Cholesterol is a waxy substance produced and released into the bloodstream by the liver. The body uses cholesterol to form cell membranes, aid in digestion, convert Vitamin D in the skin and develop hormones. Cholesterol is stored inside a waterproof envelope of lipids (fat), along with specific proteins that weave in and out of the envelope 's outer shell. These particles are called lipoproteins1. While cholesterol is something the body needs to operate correctly, having high cholesterol (hyperlipidemia) increases the risk of having a heart attack or stroke.
Who Should Be Screened for High Cholesterol?
All adults age 20+ should have a test for cholesterol at least once every 5 years. It is especially important for adults who meet the following criteria to have their cholesterol levels monitored:
- Those who have been diagnosed with coronary heart disease, suffered a stroke/mini-stroke or have peripheral artery disease (PAD)
- Adults age 40+ (annually)
- People with a family history of cardiovascular disease, stroke, or heart attacks
- Adults with a close family member who has a cholesterol-related condition, such as familial hypercholesterolemia (inherited high cholesterol)
- Those with excess body weight, particularly people with a body mass index (BMI) of 25 or higher (calculate your BMI here)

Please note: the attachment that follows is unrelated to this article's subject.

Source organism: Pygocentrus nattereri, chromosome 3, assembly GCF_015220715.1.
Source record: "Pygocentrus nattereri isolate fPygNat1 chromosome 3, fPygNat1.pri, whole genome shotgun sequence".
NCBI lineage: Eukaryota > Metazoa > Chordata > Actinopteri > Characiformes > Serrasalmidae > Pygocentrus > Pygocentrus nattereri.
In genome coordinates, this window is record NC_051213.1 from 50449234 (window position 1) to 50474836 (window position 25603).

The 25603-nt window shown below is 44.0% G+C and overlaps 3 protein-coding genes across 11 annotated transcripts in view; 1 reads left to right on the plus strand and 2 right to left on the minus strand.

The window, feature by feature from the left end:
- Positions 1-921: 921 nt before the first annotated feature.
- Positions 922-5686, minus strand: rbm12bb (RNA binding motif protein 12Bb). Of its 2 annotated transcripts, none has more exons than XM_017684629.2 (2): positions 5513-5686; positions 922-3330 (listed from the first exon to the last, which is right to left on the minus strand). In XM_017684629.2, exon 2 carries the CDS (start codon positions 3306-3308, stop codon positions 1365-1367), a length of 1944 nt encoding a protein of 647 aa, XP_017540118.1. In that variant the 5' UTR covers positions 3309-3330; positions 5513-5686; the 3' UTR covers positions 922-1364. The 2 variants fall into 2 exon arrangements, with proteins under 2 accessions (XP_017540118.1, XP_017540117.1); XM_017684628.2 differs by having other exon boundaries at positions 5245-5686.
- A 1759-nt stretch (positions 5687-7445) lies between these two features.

- Adults with high blood pressure or diabetes
- Adults with medical conditions that can cause increased levels of cholesterol or triglycerides, such as kidney disease, an underactive thyroid gland or an inflamed pancreas (pancreatitis)
How Is High Cholesterol Diagnosed?
High cholesterol is determined with a simple blood test called a lipid panel, and screenings are widely available. Fasting is recommended for 8-10 hours before the blood is drawn, because triglyceride levels can spike after a meal. Another rule is no alcohol for 24 hours before a cholesterol test to get the most accurate reading.
Types of Cholesterol
Bad Cholesterol (LDL – low-density lipoprotein) accounts for 60-70% of the cholesterol in the blood and carries cholesterol from the liver to the cells. If there is too much low-density lipoprotein for the cells to use, this can cause a harmful build-up of cholesterol in the blood.
Good Cholesterol (HDL – high-density lipoprotein) carries cholesterol away from the cells and back to the liver for excretion from the body via the gastrointestinal system. There it is either broken down or passed from the body as a waste product. High-density lipoprotein makes up 20-30% of total cholesterol, and the lower the HDL levels, the greater your risk of heart disease.